Office buildings capture a lot of attention, soaring above cities and dominating skylines.
But in Greater Hartford, there is another, seemingly unlikely slice of commercial real estate increasingly competing for the spotlight.
Industrial properties are drawing more attention as Greater Hartford emerges as a key center for warehousing and distribution, and investors still have plenty of cash to put to work.
Strong leasing of warehouse space pushed vacancies for all industrial space in Greater Hartford down to 10 percent in the quarter ended Sept. 30, the lowest level in 10 years, and 2 percentage points below the same period a year ago, according to Cushman & Wakefield, the commercial real estate broker.
Asking rents rose 9 percent in the same period, a jump not seen for 15 years, Cushman & Wakefield reported.
"We've definitely had increased activity since July," said Christopher Metcalfe, a broker at CB Richard Ellis in Hartford, "and it's happened in a short period of time."
Greater Hartford's location near I-91 has made it attractive for distribution operations in New England and elsewhere in the Northeast.
The leasing is helping to fill millions of square feet of vacant manufacturing space abandoned since the 1980s following the decline of defense spending and intensified overseas competition. It is also spurring construction of new space designed with 30-foot ceilings now being demanded by distributors.
There has long been a glut of industrial space in the market, especially from the massive plants built in the 1950s and 1960s. But in recent years, owners have divided them into smaller spaces, and they've caught the eye of distributors.
That's been the case at the old, sprawling Fafnir Bearing Co. plant in Newington. The 660,000-square-foot plant is now about half leased, with half of the tenants in the distribution business. Recently, German door distributor Schüco leased about 80,000 square feet in the plant.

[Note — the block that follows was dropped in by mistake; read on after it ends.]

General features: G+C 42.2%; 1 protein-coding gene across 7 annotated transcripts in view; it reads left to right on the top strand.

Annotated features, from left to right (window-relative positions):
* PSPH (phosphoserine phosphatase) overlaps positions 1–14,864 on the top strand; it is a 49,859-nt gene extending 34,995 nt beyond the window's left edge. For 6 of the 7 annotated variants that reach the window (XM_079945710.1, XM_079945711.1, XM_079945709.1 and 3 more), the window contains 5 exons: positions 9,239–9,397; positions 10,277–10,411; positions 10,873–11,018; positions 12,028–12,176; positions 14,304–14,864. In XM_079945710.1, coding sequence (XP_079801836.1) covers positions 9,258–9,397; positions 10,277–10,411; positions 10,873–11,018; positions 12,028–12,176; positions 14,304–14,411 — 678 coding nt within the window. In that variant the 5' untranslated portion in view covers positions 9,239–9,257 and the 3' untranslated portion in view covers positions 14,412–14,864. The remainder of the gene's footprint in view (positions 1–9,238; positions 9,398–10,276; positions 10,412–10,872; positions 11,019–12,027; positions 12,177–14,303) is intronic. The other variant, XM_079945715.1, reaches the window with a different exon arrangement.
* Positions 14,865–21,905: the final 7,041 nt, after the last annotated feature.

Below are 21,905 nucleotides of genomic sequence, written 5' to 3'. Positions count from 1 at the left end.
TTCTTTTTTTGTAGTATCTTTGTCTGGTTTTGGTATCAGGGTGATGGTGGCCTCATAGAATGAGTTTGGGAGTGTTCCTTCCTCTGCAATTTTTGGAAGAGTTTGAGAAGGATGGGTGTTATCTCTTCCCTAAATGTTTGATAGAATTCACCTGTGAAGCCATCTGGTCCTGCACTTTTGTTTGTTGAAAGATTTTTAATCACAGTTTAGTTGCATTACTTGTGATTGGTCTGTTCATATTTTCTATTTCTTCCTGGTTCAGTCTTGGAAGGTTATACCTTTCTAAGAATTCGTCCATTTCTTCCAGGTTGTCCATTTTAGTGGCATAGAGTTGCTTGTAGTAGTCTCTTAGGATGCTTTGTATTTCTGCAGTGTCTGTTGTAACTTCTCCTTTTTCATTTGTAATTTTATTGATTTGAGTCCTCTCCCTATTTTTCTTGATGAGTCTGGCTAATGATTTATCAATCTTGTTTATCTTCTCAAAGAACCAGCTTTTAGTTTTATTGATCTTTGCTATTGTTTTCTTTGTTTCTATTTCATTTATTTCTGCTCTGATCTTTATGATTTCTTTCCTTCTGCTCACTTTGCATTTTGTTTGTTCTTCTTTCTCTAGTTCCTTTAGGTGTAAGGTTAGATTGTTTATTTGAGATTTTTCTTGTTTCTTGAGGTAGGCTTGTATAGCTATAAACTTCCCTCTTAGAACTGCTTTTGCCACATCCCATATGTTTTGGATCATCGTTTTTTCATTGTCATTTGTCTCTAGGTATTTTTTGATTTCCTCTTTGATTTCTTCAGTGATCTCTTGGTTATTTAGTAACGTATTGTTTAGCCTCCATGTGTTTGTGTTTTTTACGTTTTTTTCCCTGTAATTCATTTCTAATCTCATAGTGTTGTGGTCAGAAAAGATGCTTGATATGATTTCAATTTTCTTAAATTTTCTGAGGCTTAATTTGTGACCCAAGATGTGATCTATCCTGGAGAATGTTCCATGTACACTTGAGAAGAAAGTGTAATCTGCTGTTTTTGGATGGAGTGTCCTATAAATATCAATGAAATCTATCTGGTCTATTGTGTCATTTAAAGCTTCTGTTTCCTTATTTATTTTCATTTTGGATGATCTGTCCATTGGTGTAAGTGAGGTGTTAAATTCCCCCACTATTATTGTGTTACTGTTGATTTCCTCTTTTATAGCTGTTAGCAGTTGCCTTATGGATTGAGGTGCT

Tim D'Addabbo, a broker at Cushman & Wakefield, said the shrinking amount of space suitable for warehousing has forced some tenants to look at older buildings that might not have the ideal ceiling heights.
"There just hasn't been that much construction in the past 15 years," D'Addabbo said.
Although demand for warehouse space appears to be heating up, developers have been cautious about new construction.
The largest project this year has been the speculative three-building Winwood Business Park in Rocky Hill, totaling 154,000 square feet. Leases have yet to be announced for the space.
In Windsor, Griffin Land & Nurseries completed two buildings on Rainbow Road, totaling about 275,000 square feet, about a third of which is already leased. The buildings were built without leasing agreements with tenants.
Tim Lescalleet, a senior vice president at Griffin Land, said the company is optimistic about the growth of warehousing and distribution in the Greater Hartford area.
"Our tag line is we always try to keep one building ahead of the market," Lescalleet said.
A third of one of Griffin Land's new warehouses, at 755 Rainbow Road, was recently leased to Europa Sports Products, a distributor of nutrition supplements based in Charlotte, N.C. Europa said the Windsor distribution warehouse — the company's fifth — would ensure one-day shipping for customers all over the Northeast. Europa couldn't be reached for comment Monday.
Lescalleet said Griffin Landcould break ground on another warehouse before the end of the year because a potential tenant has expressed an interest in leasing 100,000 square feet of space. He declined to name the tenant because talks were at an early stage.
In the quarter ended Sept. 30, the average asking rate for industrial space rose 9.3 percent to $5.13 a square foot compared with the same period a year ago, Cushman & Wakefield reported.
Some have expressed concern about the lower-paying jobs that are brought with an increase in warehousing in the Greater Hartford area.
John Tirinzonie, an economist at the Connecticut Department of Labor, said some warehouse jobs pay almost as much as the manufacturing jobs they're replacing, sometimes from $10 to $15 an hour for full-time workers.
The state labor department doesn't break down employment statistics for warehouse jobs or by areas of the state. But Connecticut gained 500 jobs in warehousing, transportation and utilities in the past 12 months, according to a report released Monday.
Tirinzonie said most of those jobs, however, are related to warehouse operations and the transportation needed to ship the goods.
Reprinted with permission of the Hartford Courant.
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